Maria Springer puts old-country taste into modern desserts

Culinary People

October 28, 1992|By Ginger Mudd Galvez | Ginger Mudd Galvez,Contributing Writer

Legend has it that every time her husband brings one of Maria Springer's freshly-baked plum cakes into the office, the building tilts from the stampede to get a taste.

Perhaps it's her soft-spoken European accent, her cache of family recipes, even her training in chemistry that's responsible for Maria Springer's reputation as a formidable cook. She's especially known for her desserts, those fruit and nut-studded, liquor-enhanced, delicately flaked, filled-with-whipped-cream and dusted-with-powdered-sugar creations that one associates with the coffee houses of Vienna.

Her growing reputation, coupled with friends begging for recipes they could not find elsewhere, prompted her to begin teaching her culinary heritage. A graduate of many cooking classes herself, including a program of the La Varenne program at the Greenbriar resort and many courses in both Maryland and California, Ms. Springer has studied cooking for over 20 years and knows what makes for a successful class. She offers her "Austro-Hungarian Kitchen" classes five times a month, fall and spring, in her north Baltimore County kitchen. In addition, she will teach a one-day course for St. Paul's School for Girls on Saturday, November 14.

"I love sharing my heritage with my students, and they especially seem to love the sweet yeast breads and baked goods, the kinds of pastries which are just perfect with a cup of coffee," she says.

Born in a tiny town in the former nation of Yugoslavia, Ms. Springer and her family immigrated to northern California when she was an adolescent. Trained as a medical researcher, she found her interest in cooking fueled by both her chemistry training and her family background. While her Austrian mother, recognized as an outstanding cook by her food-conscious peers, taught her the basics, it didn't hurt that one great-grandfather was a respected pastry maker and the other ran an inn.

So many students ask her how to get the "real" Austro-Hungarian flavor in their baking that she's had to think about and research recipes that are so familiar she can do them from memory. The apple tart recipe given here is "a dessert you do out of your head," she says. "It varies from household to household, like strudel. Every cook does a slight variation on the combination of ingredients."

One key to her philosophy about ingredients is their link to the natural cycle. "We're so confused in the United States by the blurring of the seasons," she says. "At home we would have nuts, apples and pears in the fall; dried fruits in winter;fresh berries of all kinds in spring; and peaches and plums in summer."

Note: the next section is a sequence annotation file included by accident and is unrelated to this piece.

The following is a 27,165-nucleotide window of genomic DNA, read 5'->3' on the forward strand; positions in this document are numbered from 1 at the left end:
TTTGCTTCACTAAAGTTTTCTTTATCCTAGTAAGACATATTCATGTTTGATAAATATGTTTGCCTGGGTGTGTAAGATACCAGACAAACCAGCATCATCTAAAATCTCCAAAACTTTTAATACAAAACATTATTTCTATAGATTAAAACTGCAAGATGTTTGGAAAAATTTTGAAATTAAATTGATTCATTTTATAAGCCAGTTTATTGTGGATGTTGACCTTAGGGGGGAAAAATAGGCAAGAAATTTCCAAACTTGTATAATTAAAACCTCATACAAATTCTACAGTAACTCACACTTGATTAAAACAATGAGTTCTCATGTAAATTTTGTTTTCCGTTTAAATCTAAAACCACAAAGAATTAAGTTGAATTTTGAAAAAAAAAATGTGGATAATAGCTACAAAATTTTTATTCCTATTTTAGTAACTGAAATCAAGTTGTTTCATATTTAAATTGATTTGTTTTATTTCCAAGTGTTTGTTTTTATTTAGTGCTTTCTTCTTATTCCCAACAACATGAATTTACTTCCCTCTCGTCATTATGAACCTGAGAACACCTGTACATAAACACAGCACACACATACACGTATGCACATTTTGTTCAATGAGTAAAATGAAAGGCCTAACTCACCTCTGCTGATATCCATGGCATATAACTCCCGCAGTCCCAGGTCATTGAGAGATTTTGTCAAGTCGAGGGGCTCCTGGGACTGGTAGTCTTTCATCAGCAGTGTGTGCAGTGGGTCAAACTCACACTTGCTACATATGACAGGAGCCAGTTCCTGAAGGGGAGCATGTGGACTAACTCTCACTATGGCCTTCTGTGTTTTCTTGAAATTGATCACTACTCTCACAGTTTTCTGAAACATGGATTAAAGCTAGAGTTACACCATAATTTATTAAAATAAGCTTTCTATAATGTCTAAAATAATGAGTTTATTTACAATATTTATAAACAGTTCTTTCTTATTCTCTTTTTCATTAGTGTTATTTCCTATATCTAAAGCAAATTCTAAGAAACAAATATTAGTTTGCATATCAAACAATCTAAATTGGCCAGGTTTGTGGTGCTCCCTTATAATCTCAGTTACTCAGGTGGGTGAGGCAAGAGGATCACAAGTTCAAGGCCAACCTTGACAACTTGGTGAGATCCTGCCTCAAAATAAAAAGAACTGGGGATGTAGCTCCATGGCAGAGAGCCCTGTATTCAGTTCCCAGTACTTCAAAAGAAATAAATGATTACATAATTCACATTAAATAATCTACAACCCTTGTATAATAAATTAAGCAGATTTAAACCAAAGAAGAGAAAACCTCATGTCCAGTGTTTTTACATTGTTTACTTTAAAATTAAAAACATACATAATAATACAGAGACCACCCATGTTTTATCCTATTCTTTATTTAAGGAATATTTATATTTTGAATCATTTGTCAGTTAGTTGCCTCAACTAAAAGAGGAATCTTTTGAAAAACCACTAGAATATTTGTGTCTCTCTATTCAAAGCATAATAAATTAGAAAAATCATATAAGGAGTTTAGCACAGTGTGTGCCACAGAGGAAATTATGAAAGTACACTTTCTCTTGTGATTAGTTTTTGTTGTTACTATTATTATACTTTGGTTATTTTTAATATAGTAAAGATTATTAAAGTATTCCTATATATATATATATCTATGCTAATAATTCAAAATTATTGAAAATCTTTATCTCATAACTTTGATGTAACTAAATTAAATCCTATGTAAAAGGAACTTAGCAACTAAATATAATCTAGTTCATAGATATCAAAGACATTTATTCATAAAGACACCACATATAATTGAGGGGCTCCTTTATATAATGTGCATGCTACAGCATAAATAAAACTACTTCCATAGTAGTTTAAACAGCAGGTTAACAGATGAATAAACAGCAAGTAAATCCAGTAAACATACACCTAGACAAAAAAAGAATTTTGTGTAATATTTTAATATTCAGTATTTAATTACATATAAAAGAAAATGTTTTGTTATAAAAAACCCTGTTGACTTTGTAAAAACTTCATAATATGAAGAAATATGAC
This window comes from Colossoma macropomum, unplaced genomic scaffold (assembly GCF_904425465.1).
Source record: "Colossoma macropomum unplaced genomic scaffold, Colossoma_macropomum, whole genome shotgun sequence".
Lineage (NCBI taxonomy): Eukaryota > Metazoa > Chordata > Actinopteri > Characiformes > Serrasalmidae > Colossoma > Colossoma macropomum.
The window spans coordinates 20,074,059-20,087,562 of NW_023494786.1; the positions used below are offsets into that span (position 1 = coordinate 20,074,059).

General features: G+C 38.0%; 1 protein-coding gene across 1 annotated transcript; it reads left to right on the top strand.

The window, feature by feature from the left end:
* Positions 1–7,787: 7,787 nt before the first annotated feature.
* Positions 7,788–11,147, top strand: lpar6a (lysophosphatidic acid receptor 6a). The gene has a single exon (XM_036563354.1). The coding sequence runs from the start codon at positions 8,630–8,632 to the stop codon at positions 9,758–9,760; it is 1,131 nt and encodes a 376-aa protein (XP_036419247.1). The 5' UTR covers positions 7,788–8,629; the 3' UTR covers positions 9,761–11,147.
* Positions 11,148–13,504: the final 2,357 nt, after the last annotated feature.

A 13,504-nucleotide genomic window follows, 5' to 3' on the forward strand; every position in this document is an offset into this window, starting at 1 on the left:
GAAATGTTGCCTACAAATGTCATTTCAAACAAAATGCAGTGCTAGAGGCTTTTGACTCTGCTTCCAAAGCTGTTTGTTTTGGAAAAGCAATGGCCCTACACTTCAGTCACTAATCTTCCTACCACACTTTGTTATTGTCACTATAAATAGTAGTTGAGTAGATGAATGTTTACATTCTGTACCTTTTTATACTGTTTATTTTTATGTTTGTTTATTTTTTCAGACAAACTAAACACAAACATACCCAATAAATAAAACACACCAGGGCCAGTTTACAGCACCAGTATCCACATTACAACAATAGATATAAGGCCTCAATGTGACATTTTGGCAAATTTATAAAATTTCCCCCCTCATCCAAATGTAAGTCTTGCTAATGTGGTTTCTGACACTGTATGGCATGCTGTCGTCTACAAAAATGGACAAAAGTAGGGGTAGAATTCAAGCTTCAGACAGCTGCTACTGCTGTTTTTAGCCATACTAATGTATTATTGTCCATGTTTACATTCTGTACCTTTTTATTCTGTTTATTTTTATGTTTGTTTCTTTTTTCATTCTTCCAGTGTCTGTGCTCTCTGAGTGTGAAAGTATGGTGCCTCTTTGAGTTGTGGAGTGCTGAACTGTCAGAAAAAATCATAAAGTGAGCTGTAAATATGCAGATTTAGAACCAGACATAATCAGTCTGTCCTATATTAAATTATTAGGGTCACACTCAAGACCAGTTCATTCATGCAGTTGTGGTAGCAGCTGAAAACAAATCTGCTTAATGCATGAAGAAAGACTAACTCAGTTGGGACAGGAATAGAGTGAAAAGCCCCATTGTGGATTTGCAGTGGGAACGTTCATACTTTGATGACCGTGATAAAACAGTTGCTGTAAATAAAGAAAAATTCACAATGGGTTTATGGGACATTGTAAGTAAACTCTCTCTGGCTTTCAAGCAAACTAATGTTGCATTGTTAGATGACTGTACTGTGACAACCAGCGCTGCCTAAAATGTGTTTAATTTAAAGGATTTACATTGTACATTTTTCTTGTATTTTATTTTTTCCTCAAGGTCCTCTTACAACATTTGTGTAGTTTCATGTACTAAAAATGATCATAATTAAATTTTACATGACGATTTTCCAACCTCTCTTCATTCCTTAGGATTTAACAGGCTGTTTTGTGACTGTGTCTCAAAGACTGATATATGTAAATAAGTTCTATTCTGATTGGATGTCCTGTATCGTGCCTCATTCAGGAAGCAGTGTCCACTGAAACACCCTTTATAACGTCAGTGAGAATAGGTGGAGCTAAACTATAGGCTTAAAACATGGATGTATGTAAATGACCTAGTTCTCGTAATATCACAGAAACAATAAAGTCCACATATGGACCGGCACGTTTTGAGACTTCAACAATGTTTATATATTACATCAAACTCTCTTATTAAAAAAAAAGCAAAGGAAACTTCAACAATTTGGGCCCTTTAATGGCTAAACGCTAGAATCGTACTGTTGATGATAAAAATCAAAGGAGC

Seasonal fruits typically are combined with generous amounts of liquor, the exact flavoring dependent upon the fruit. "In Yugoslavia, we would always add a tablespoon of alcohol to the pastry crust to make it light," Ms. Springer says. "The rum, in combination with the egg, acts like a baking powder in the apple tart, for example."

Her other baking tips are simple: Use sweet or unsalted butter for pastries, give dough minimal handling, and give cooled desserts the Austrian touch of a sprinkling of powdered sugar and a dollop of sweetened whipped cream.

"And watch what you are doing," she adds. "You can't leave the apples to saute by themselves while you clean up the dishes in the sink. My recipes aren't hard, but you must pay attention."

Ms. Springer may work to present authentic and, in many cases, very old recipes from Europe, but she doesn't consider herself a purist. "My philosophy is that people who are interested in creating a nice meal shouldn't have to work all day. Any kind of help to make the job easier should be used. For instance, I use an appliance called a Presto Salad Shooter to grate the apples for the apple tart. It used to take me two hours to make this dessert when I grated the apples by hand; now it takes half an hour, if I hurry, to get it into the oven, and you still have a wonderful creation."

As for criticism that Austro-Hungarian cooking is fattening, Ms. Springer counsels moderation in all things. "I had a student once who followed the Diet Workshop program, and she attended my twice-monthly class," she recalls. "We started the class with coffee and an Austrian pastry right out of the oven and finished the morning with a full-course meal from the recipes demonstrated. This student ate a little of everything, then she went home and got right back onto her program. She still lost 20 pounds."

For information about Maria Springer's half-day cooking classes in Austro-Hungarian cuisine, call (410) 561-1157.

+ Apfel pita (apple tart) Serves 12.


2 cups all-purpose flour (unsifted)

3/4 cup sweet butter

1/2 cup sugar

1 egg

-- of salt

zest of 1 lemon

1 tablespoon rum


8-10 medium apples (use a mix of types, such as Gala, Granny Smith or Yellow Delicious)

juice of 1 lemon

1/4 cup bread crumbs

3/4 cup sugar

1 tablespoon ground cinnamon

1/2 cup chopped almonds

1/2 cup golden raisins, soaked in rum for 30 minutes

powdered sugar

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